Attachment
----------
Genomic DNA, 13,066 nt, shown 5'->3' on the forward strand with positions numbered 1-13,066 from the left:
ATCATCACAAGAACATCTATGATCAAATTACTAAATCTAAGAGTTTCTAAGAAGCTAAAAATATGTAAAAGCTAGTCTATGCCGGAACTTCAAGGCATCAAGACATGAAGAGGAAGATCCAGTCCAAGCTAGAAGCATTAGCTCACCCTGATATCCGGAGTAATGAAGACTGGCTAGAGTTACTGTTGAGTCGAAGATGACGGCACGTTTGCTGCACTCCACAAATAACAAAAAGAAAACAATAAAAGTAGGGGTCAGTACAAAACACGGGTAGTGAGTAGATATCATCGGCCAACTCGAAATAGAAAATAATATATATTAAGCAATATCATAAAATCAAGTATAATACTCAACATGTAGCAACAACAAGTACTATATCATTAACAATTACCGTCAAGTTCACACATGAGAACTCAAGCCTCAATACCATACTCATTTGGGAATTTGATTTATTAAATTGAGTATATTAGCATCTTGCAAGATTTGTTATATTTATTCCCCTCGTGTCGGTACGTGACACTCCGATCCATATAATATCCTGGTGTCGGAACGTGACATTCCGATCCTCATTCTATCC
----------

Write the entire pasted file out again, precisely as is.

Genomic DNA, 13,066 nt, shown 5'->3' on the forward strand with positions numbered 1-13,066 from the left:
ATCATCACAAGAACATCTATGATCAAATTACTAAATCTAAGAGTTTCTAAGAAGCTAAAAATATGTAAAAGCTAGTCTATGCCGGAACTTCAAGGCATCAAGACATGAAGAGGAAGATCCAGTCCAAGCTAGAAGCATTAGCTCACCCTGATATCCGGAGTAATGAAGACTGGCTAGAGTTACTGTTGAGTCGAAGATGACGGCACGTTTGCTGCACTCCACAAATAACAAAAAGAAAACAATAAAAGTAGGGGTCAGTACAAAACACGGGTAGTGAGTAGATATCATCGGCCAACTCGAAATAGAAAATAATATATATTAAGCAATATCATAAAATCAAGTATAATACTCAACATGTAGCAACAACAAGTACTATATCATTAACAATTACCGTCAAGTTCACACATGAGAACTCAAGCCTCAATACCATACTCATTTGGGAATTTGATTTATTAAATTGAGTATATTAGCATCTTGCAAGATTTGTTATATTTATTCCCCTCGTGTCGGTACGTGACACTCCGATCCATATAATATCCTGGTGTCGGAACGTGACATTCCGATCCTCATTCTATCC